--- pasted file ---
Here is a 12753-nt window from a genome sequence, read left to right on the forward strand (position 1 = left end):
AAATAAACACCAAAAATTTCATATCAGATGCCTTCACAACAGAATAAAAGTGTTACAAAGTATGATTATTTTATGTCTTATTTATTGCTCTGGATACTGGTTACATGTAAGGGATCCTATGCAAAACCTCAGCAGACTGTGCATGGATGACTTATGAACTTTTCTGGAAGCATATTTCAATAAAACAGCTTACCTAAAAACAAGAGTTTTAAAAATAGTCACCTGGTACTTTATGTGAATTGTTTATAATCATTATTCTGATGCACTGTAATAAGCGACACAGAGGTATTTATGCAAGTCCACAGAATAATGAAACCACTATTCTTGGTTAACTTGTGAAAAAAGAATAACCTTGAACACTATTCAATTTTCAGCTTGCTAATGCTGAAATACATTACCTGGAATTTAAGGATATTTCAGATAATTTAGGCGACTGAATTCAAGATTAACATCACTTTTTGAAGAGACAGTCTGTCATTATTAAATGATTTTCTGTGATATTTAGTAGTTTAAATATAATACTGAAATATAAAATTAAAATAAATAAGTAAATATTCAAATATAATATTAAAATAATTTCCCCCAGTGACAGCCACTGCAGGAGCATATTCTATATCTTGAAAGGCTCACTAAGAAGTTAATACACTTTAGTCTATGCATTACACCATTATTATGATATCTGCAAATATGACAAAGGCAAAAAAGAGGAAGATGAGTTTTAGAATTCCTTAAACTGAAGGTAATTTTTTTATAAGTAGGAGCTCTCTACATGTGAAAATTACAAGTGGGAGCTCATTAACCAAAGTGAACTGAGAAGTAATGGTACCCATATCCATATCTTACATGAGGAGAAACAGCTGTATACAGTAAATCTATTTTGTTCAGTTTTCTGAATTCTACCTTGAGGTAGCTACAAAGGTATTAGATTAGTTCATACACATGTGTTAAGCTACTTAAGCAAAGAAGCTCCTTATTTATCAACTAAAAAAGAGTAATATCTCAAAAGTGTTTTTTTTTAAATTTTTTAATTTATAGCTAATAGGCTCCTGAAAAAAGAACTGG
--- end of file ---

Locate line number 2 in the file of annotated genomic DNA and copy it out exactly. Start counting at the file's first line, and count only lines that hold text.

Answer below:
AAATAAACACCAAAAATTTCATATCAGATGCCTTCACAACAGAATAAAAGTGTTACAAAGTATGATTATTTTATGTCTTATTTATTGCTCTGGATACTGGTTACATGTAAGGGATCCTATGCAAAACCTCAGCAGACTGTGCATGGATGACTTATGAACTTTTCTGGAAGCATATTTCAATAAAACAGCTTACCTAAAAACAAGAGTTTTAAAAATAGTCACCTGGTACTTTATGTGAATTGTTTATAATCATTATTCTGATGCACTGTAATAAGCGACACAGAGGTATTTATGCAAGTCCACAGAATAATGAAACCACTATTCTTGGTTAACTTGTGAAAAAAGAATAACCTTGAACACTATTCAATTTTCAGCTTGCTAATGCTGAAATACATTACCTGGAATTTAAGGATATTTCAGATAATTTAGGCGACTGAATTCAAGATTAACATCACTTTTTGAAGAGACAGTCTGTCATTATTAAATGATTTTCTGTGATATTTAGTAGTTTAAATATAATACTGAAATATAAAATTAAAATAAATAAGTAAATATTCAAATATAATATTAAAATAATTTCCCCCAGTGACAGCCACTGCAGGAGCATATTCTATATCTTGAAAGGCTCACTAAGAAGTTAATACACTTTAGTCTATGCATTACACCATTATTATGATATCTGCAAATATGACAAAGGCAAAAAAGAGGAAGATGAGTTTTAGAATTCCTTAAACTGAAGGTAATTTTTTTATAAGTAGGAGCTCTCTACATGTGAAAATTACAAGTGGGAGCTCATTAACCAAAGTGAACTGAGAAGTAATGGTACCCATATCCATATCTTACATGAGGAGAAACAGCTGTATACAGTAAATCTATTTTGTTCAGTTTTCTGAATTCTACCTTGAGGTAGCTACAAAGGTATTAGATTAGTTCATACACATGTGTTAAGCTACTTAAGCAAAGAAGCTCCTTATTTATCAACTAAAAAAGAGTAATATCTCAAAAGTGTTTTTTTTTAAATTTTTTAATTTATAGCTAATAGGCTCCTGAAAAAAGAACTGG